How to Improve Strategy Execution

Creating a strategy is challenging, but executing a strategy is even more challenging. An inventive and bold strategy can put you on the way to success, but only copper-bottomed and relentless execution can make you accomplish your strategic goals. 

Can you execute your strategy? Can you make your team execute a strategy that you created?

If you want to become a top performer as a leader and make your team deliver on your intent, you need to learn to execute more effectively.  Follow these 4 tips and you will find your team executing your strategy more impressively than ever before. 

how to execute strategy effectively

Facts are hard to stomach. According to Harvard Business Review, three out of five companies rate themselves as weak at execution. Most employees think strategic decisions aren’t quickly translated into action. It says a lot about the executive skills of C-Suite. A lot of leaders struggle with execution. Despite having a brilliant strategy, they can’t deliver satisfactory results. This is very common, but it doesn’t have to be like that. If you know how to execute your strategy, your team will deliver extraordinary results. 

Today we’re going to give you 4 proven practices that will help you deliver extraordinary results. 

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1. Focus on the Key Thing

Isn’t it true, the more you have on the plate, the less you can chew? Generally, everybody wants to deliver more results, be more productive, and follow through with more ideas. But our time is limited and we have only 24 hours in a day. It is just impossible to carry out all ideas. Basically, the opposite approach is more effective. When we do less and we are laser-focused, we can accomplish more. You should focus only on the most important ideas and goals. When you make a decision and get onto the project, you need to neglect all other ideas no matter how great they are. Then there is a chance you will execute this project and deliver amazing results. The worst thing is to stop the project when another brilliant idea comes up and start a new project. Then it is highly likely you will finish neither of them. Keeping your focus undistracted and undisturbed is the key to outstanding execution.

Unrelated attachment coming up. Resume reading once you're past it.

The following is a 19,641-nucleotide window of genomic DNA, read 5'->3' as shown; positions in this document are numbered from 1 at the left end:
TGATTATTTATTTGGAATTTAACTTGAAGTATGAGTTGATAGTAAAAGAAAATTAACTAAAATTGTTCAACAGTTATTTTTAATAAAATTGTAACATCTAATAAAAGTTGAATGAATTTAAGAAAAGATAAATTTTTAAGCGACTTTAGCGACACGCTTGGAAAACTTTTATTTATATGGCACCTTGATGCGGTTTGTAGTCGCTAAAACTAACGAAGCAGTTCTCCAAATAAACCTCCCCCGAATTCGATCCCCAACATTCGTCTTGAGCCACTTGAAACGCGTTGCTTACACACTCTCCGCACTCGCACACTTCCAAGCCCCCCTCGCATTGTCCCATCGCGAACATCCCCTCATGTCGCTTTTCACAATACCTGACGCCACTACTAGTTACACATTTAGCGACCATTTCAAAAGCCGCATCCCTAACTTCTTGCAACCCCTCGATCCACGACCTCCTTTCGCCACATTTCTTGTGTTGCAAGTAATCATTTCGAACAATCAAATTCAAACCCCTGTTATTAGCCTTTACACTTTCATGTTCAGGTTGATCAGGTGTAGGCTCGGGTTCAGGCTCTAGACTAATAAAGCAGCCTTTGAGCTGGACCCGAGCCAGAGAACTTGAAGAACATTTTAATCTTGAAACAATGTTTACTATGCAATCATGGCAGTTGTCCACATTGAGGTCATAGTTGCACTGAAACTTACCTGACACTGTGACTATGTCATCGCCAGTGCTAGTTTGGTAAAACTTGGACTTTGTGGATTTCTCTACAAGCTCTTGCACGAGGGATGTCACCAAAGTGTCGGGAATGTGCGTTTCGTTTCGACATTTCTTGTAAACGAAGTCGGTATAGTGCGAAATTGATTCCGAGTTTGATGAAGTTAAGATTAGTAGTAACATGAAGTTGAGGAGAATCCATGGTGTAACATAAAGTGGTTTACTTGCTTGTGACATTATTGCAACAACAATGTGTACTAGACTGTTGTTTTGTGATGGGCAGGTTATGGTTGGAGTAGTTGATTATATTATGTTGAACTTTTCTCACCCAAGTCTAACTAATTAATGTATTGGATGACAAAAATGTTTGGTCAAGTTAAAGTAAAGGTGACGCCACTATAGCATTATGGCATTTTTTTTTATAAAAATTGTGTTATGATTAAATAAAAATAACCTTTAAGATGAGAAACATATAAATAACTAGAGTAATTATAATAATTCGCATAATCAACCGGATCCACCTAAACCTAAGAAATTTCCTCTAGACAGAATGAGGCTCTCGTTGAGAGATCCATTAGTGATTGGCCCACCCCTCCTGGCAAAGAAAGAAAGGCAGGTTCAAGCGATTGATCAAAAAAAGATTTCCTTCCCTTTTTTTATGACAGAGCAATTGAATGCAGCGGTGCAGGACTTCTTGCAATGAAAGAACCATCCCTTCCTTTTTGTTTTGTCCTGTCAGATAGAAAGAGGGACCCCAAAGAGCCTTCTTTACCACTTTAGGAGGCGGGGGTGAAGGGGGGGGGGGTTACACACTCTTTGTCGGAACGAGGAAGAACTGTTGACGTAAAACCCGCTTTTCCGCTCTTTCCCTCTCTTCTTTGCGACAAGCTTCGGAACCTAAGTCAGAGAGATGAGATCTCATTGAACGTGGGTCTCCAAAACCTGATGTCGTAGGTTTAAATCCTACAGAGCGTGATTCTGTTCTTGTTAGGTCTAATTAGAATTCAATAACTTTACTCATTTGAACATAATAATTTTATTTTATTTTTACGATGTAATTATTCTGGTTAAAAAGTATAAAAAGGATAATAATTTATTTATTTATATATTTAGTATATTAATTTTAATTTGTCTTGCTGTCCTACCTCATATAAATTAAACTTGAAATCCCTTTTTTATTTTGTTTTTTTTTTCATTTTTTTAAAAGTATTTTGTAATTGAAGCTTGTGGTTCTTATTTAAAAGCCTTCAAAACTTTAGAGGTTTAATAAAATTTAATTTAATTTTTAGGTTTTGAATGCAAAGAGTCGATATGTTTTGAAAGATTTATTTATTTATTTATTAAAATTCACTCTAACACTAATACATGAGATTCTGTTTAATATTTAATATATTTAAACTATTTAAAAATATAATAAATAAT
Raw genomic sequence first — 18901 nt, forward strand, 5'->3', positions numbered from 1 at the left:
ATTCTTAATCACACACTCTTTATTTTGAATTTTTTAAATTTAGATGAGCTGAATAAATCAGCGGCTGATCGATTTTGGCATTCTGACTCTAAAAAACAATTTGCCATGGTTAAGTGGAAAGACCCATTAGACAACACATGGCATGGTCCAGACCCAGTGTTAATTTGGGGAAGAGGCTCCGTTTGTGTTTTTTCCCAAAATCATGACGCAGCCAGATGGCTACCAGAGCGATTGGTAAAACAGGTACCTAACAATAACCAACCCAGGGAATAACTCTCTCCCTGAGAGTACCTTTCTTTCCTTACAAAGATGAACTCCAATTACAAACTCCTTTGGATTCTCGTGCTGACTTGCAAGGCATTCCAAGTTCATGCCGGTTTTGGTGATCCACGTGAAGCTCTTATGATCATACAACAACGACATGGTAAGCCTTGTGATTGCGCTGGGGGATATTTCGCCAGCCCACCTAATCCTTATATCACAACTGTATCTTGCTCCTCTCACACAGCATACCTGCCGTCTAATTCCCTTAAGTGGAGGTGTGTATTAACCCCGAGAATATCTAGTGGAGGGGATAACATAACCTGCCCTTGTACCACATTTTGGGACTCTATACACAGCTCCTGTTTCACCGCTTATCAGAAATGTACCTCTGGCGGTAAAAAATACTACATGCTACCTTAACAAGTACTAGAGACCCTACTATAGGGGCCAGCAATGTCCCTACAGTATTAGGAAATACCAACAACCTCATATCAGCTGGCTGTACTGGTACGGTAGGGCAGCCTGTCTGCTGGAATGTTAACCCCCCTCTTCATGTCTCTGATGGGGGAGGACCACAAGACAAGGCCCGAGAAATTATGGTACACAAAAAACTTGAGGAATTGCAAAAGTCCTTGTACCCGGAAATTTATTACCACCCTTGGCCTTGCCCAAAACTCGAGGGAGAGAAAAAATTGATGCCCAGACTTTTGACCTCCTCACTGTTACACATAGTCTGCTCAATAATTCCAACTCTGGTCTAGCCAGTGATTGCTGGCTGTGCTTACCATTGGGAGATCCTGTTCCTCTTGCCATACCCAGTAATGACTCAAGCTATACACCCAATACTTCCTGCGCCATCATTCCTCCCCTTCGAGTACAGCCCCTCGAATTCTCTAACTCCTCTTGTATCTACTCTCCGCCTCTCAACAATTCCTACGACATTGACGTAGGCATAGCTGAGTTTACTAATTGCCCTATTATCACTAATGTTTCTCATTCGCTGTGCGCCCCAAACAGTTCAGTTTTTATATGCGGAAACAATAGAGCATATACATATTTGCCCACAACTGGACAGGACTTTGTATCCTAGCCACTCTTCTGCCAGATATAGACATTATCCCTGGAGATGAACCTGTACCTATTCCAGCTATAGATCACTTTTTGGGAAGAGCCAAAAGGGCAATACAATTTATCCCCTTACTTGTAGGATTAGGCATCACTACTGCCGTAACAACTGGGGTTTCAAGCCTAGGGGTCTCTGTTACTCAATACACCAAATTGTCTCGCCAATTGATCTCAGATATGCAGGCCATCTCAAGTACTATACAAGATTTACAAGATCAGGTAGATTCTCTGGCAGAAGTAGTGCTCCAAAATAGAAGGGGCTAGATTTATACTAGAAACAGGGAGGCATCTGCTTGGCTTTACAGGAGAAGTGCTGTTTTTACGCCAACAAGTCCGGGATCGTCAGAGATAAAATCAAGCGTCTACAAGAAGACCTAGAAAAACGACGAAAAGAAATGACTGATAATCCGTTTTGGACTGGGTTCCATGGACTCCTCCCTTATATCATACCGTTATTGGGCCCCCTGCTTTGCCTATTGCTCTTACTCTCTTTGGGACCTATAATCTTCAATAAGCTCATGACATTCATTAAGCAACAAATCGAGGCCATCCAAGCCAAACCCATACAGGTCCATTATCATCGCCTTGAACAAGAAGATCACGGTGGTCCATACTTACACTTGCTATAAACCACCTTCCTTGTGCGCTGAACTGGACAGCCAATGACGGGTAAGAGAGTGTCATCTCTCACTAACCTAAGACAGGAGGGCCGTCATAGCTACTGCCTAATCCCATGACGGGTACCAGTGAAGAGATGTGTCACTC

• Choose One Goal and Ignore the Rest. 

As a leader, you are hard-wired to constantly achieve more and more, but in terms of execution focusing on fewer objectives means more end-results. You should always remember that your team can execute only a certain number of projects so your responsibility comes down to deciding on which ideas or goals are worth executing and which ones aren’t. 

Instead of working on a big number of goals, it is better to concentrate on one or at the most two significant goals. When you direct your team’s attention to one clear goal, they know what is a top priority and what is less important. Then their effectiveness is much higher than when they have ten or fifteen projects on the plate. Their biggest distractions are the urgencies of daily work life. When you don’t narrow your focus, various distractors take control and stand in the way of your long-term goals. By setting one or two achievable targets for your team, you will highly increase their execution and become much more effective as a company.

According to Stephen R. Covey “You have to decide what your highest priorities are and have the courage—pleasantly, smilingly, unapologetically—to say no to other things.”

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2. Identify the Most Meaningful Actions and Act on Them